Hey look, a Regent Square update

Sometimes I forget this is still a thing.

In 2007, longtime urbanites said goodbye to the Allen House Apartments, a decades-old complex along Dunlavy just south of Allen Parkway. The multiblock property was a Houston institution, housing hundreds of college students, senior citizens and professionals behind brick walls and wrought-iron balconies that gave it a decidedly New Orleans feel.

The demolition of most of the units there – while marking the end of an era and eliminating scores of reasonably priced inner-city apartments – was done to make way for a more modern development covering 24 acres of prime property. The land has sat mostly dormant during the years following the initial announcement, but several new signs point to a coming revival of the project, Regent Square.

The development was the subject of a meeting Wednesday night of the North Montrose Civic Association. Scott Howard, the association’s treasurer, presented details about the project to residents. He said he had met with an official from the Boston-based development company earlier in the week.

“They’re ready to go,” Howard said, explaining how the project had been shelved during the recession. He showed off booklets the developer had passed along containing renderings and site maps. It was dated Nov. 16, 2015.

Howard told the group, which was meeting in the library of Carnegie Vanguard High School in the Montrose area, that the project would contain 400,000 square feet of shops and restaurants, 240,000 square feet of office space, 950 multifamily units and 4,200 parking spaces.

Plans for an Alamo Drafthouse Cinema, an entertainment concept that combines a movie theater and dining, in Regent Square are still in the works, as well.

“Alamo is coming to Regent Square,” Neil Michaelsen of Triple Tap Ventures, owner of the Houston locations, said Thursday in an email.

See here for prior updates. The last news we heard about this was almost three years ago, when the announcement was made about the Alamo Drafthouse. The developers did recently finish off a high-end apartment complex a bit down the street on West Dallas, so they haven’t been completely inactive, but I think it’s fair to say the main event has taken a lot longer than anyone might have expected. At this point, I’ll believe it when I see it.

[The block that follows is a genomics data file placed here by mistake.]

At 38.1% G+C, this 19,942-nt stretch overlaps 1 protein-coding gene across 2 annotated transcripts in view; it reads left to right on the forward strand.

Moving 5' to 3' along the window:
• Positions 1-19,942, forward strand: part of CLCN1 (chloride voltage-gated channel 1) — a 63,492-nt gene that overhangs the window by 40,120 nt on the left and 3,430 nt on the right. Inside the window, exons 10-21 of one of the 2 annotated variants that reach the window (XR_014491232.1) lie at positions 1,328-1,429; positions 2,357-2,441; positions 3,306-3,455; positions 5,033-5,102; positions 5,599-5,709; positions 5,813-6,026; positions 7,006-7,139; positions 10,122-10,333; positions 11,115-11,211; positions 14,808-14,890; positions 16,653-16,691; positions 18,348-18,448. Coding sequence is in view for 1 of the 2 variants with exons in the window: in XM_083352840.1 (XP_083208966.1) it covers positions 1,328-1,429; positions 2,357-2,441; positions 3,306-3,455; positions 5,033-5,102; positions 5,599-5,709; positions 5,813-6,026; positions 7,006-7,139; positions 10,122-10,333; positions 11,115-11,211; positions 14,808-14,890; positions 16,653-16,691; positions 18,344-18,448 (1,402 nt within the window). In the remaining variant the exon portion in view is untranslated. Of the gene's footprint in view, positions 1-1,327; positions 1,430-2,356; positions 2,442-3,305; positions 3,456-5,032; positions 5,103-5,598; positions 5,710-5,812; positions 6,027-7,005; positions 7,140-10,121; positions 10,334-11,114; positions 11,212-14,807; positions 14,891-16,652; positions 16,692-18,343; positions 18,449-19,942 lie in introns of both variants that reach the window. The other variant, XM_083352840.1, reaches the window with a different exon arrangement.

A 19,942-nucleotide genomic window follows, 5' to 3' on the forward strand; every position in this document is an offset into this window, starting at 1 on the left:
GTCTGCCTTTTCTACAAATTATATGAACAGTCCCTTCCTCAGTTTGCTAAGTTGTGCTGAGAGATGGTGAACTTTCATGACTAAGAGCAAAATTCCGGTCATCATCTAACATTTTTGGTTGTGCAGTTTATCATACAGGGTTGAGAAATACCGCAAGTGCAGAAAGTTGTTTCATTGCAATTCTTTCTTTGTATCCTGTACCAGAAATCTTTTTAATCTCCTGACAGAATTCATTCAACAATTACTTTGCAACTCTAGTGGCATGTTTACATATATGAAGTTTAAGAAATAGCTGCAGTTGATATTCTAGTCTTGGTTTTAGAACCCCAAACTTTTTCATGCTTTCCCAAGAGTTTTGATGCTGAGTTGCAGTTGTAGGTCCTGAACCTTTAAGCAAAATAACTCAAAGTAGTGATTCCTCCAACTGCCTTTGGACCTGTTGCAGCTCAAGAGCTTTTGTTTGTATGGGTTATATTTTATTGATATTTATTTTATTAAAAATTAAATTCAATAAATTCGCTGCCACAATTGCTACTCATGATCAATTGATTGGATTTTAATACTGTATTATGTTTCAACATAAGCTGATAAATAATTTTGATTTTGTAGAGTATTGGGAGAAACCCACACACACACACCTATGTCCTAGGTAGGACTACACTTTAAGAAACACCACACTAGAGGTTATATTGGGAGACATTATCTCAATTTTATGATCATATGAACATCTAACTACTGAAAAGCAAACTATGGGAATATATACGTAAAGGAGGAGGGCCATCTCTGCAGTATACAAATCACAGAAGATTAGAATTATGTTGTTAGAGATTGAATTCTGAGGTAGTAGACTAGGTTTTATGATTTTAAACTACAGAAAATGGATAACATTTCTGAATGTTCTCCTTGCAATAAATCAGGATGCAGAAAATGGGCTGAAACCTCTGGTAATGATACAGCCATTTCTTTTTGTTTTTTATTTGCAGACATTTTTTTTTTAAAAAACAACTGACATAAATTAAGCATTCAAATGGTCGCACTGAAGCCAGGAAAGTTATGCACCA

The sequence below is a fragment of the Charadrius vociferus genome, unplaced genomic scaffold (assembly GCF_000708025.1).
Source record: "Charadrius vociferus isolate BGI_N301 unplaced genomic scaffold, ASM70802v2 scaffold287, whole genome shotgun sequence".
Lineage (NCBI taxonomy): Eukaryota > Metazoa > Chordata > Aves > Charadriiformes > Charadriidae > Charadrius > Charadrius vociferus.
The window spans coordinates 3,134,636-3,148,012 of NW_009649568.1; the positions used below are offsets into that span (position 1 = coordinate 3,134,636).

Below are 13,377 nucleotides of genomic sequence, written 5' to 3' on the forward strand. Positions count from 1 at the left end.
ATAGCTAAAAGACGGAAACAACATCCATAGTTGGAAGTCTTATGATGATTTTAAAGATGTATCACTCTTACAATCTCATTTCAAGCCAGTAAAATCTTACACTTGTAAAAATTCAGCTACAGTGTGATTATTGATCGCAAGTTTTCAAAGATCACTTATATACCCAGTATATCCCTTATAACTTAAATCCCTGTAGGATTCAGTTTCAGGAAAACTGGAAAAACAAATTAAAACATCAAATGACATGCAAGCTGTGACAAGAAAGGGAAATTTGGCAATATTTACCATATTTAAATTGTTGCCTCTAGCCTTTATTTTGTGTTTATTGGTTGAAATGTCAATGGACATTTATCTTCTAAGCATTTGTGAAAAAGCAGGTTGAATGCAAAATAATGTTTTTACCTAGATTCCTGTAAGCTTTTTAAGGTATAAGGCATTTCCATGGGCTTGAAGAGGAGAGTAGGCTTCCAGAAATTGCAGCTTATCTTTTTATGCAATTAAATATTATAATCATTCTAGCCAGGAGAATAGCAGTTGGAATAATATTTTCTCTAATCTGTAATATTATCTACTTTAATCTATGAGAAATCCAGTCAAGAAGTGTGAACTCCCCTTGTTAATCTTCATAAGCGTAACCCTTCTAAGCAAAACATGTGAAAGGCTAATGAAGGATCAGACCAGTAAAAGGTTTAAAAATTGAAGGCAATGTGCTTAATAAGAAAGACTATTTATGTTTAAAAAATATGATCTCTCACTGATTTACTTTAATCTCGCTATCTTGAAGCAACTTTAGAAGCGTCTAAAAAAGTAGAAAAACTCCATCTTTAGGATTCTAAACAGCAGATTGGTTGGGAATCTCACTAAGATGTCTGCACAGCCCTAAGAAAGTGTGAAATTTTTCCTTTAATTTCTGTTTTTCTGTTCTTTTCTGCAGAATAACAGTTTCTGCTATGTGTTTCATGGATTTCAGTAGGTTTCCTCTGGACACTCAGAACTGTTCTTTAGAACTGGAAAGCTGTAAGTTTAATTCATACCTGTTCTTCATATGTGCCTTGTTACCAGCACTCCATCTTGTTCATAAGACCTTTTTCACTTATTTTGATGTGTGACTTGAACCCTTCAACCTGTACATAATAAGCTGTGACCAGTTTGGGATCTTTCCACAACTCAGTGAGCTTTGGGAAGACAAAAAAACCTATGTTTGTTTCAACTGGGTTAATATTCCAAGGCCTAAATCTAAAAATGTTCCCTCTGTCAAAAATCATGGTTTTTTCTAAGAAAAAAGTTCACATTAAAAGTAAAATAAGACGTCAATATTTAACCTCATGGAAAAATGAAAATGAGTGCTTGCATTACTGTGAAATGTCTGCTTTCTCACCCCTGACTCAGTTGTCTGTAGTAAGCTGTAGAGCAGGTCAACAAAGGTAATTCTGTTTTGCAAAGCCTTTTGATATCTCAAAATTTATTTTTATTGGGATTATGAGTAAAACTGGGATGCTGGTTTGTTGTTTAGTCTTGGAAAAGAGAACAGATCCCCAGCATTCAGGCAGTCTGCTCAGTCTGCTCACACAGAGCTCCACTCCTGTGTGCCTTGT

Another lawsuit against Uber

Hard to keep track of them all.


A former San Antonio-area driver for Uber has filed a class-action lawsuit against the ride-hailing company, alleging it pays drivers less than minimum wage, makes them eat expenses it should pay for and misleads users into thinking they do not have to tip drivers.

David Micheletti is among a growing number of drivers to accuse the San Francisco-based company, which matches riders with drivers through a smart-phone application, of shorting their paychecks by treating them as independent contractors instead of employees.

Micheletti filed his suit weeks ago in state district court in Bexar County, but Uber denied the allegations and moved it this month to federal court.

The suit seeks to be certified as a class-action for other drivers with similar claims as Micheletti. His attorney, Marie Napoli of New York, said she has a handful of similar class-action lawsuits in other cities where Uber operates, and they might end up being consolidated in multidistrict litigation with others filed around the country.

“This case is about one thing: Thousands of hard-working drivers struggling to get by while Uber, a company valued at more than $50 billion, exploits them to bolster its bottom line,” the lawsuit said.

Uber responded to inquiries about the suit with a statement that said, “Driver-partners are independent contractors who use Uber on their own terms: they control their use of the app.


The suit said Uber pays its drivers weekly, taking 20 percent and leaving drivers with the remaining 80 percent. Micheletti made $500 to $600 per week and incurred $100 to $200 in expenses like gas, tolls, lease payments and car repairs, the suit said.